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honestly, I have seen a lot of problems with "NMR" spectrums, I looked for this title in Charles Mortimer's general chemistry book, but I didn't see any sort of data, can anyone unfold what does NMR spectrum consist of? thank you very much

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When a radiation like the light is sent on some colored substance, part of the light goes through, and the other radiation (other colors) are absorbed. The energy of the absorbed radiation is used to push orbital electrons to a more excited orbital, may be at a greater distance from the nucleus.

The visible light is characterized by a wave length situated between $400$ and $700$ nanometers. Radiations having shorter wavelength exist but they are not visible with our eye : it is ultra-violet light. Radiations having longer wavelength exist too, but they are also invisible : they are called infra-red. Unfortunately they don't have enough energy to excite electrons. Infra-red rays are just sufficient to make the chemical bonds vibrate more strongly. Their wavelength are about $10 - 100$ micrometers. At bigger wavelength ($0.1 - 10$ cm), the energy of the radiations is too weak to excite vibrations. They are called micro-wave and they are just sufficient to promote rotations.

At still longer wavelengths (about $0.3$ to $10$ meters), the energy is too weak to promote vibrations or rotations. The radiations are called radio waves and all they can do is to change the spin of the protons in the center of the Hydrogen atom (and of some other atoms). But as half of the H atoms have spin up and half spin down, they have first to be all (or nearly all) alined in the same spin state for the radiation to produce a change of this spin orientation. This alinement is done by a strong magnetic field. The substance is then placed between the North and the South pole of magnet. And a radiation is sent on the sample, whose energy (or wavelength) can be changed at will, as the color is chosen with the visible light. The intensity of the absorbed radiation is measured versus the wavelength or the energy the incoming radiation. This gives a spectrum, called nuclear magnetic resonance, because the absorption is due to the nucleus, and that it is due to the interaction of a magnetic field.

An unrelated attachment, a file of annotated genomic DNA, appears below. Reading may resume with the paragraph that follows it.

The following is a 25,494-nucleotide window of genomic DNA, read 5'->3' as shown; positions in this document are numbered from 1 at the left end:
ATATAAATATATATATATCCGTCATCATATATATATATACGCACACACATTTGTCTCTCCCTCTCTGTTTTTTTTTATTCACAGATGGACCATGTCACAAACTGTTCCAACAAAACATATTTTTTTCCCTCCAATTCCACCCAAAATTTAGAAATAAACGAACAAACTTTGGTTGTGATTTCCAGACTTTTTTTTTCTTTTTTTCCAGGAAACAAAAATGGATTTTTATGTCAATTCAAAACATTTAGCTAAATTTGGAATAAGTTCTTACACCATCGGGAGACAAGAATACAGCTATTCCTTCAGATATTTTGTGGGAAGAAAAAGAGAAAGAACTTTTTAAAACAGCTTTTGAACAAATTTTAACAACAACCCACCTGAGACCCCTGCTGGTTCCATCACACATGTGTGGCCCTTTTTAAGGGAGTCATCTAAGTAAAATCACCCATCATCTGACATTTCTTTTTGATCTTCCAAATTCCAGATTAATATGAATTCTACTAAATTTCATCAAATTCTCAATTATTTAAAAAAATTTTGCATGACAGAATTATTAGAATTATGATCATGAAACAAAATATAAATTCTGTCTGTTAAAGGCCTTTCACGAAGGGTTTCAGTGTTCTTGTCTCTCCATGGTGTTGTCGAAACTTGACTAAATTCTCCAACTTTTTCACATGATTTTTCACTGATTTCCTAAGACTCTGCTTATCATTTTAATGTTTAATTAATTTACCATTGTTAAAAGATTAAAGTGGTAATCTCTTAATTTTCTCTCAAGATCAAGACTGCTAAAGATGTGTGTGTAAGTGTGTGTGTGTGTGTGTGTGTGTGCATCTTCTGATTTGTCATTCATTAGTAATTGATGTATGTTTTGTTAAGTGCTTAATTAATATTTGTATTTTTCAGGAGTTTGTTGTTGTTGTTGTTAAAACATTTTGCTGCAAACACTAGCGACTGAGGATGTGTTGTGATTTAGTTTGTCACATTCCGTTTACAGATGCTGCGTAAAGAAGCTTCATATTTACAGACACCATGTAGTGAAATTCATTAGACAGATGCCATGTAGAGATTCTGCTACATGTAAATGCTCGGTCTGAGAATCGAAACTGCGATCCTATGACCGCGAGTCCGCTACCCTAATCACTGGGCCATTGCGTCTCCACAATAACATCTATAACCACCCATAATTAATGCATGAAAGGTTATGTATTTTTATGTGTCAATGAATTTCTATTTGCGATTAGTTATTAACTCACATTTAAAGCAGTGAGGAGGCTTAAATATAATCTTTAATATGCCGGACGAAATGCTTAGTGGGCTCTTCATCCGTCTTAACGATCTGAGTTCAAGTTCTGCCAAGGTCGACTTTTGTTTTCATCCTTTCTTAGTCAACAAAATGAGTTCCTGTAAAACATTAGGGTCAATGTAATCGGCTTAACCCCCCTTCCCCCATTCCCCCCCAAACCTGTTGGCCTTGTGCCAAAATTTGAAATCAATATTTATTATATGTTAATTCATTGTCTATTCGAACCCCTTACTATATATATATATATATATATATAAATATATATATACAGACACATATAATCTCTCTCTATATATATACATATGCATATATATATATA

Sorry for the specialist reader : the previous explanation has been over-simplified. May be too much ! Sorry in advance !

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There are atom nuclei with a non-zero magnetic spin, for example $\ce{^1H}$ (the most frequently seen isotope of hydrogen), but not $\ce{^2H}$ (deuterium). You may think about these atoms like small magnets. The orientation of these little magnets in space does not matter until these are brought into a strong magnetic field of the NMR spectrometer; here, they either orient parallel or antiparallel in respect to the magnetic field applied externally to the sample. Thus the «N» in «NMR».

The «MR» for magnetic resonance is derived from the possibility excite these little magnets by radio waves; these «atomic magnets» then may start to wiggle, and eventually, a detectable portion of these magnets' orientation flips from «up» ($\uparrow$) to «down» ($\downarrow$) in respect to the outer magnetic field at will. Thus, you record the number of these atomic nuclei (magnets) participating in these transitions by their decay signal, when relaxing to the initial state; again, this is in the frequency range of radio waves. (NMR is not about radioactivity, neither bonds are broken / newly formed, nor new elements generated.)

For one, the energy required to yield these magnetic transitions depend on the experimental setup; thus -- by convention -- the abscissa traces a dimensionless number (ppm) accounting e.g., for the outer magnetic field strength the spectrometer may apply to the sample. (But note, the scale has direction, this real number may be either positive, or negative.) For two, and thus so useful to elucidating structures (both organic, as well as inorganic samples), the transition energies depends both on the nature of the nuclei examined (e.g., $\ce{^1H}$, $\ce{^{13}C}$, $\ce{^{19}F}$, $\ce{^{31}P}$), and their chemical environment.

  • These little magnets experience interaction with nuclei of the same sort (e.g., coupling between $\ce{^1H}$ and $\ce{^1H}$ in proximity), which may yield typical coupling pattern of diagnostic value.

  • Atom nuclei are surrounded by an electron cloud, which shields the atom nuclei from the spectrometer's magnetic field. Atoms nearby the one examined may increase or decrease this electron density, relatively to a neuter, unbound and isolated atom. (Possibly you heard about electron donating / electron withdrawing groups, or how difference in electronegativity yields polarized molecular bonds). This equally influences the energy required to yield such a flip, thus shifts the signal of said atom in the spectrum, too. Thus you get to know, e.g., protons bound to a benzene are typically recorded around $\pu{7.26 ppm}$, while those bound, e.g., to an alkine around $\pu{1.7 ppm}$.

Beside the «typical suspects» in Wikipedia (English, simple English), the ChemistryLibreTexts offer a textbook like approach to the large topic.

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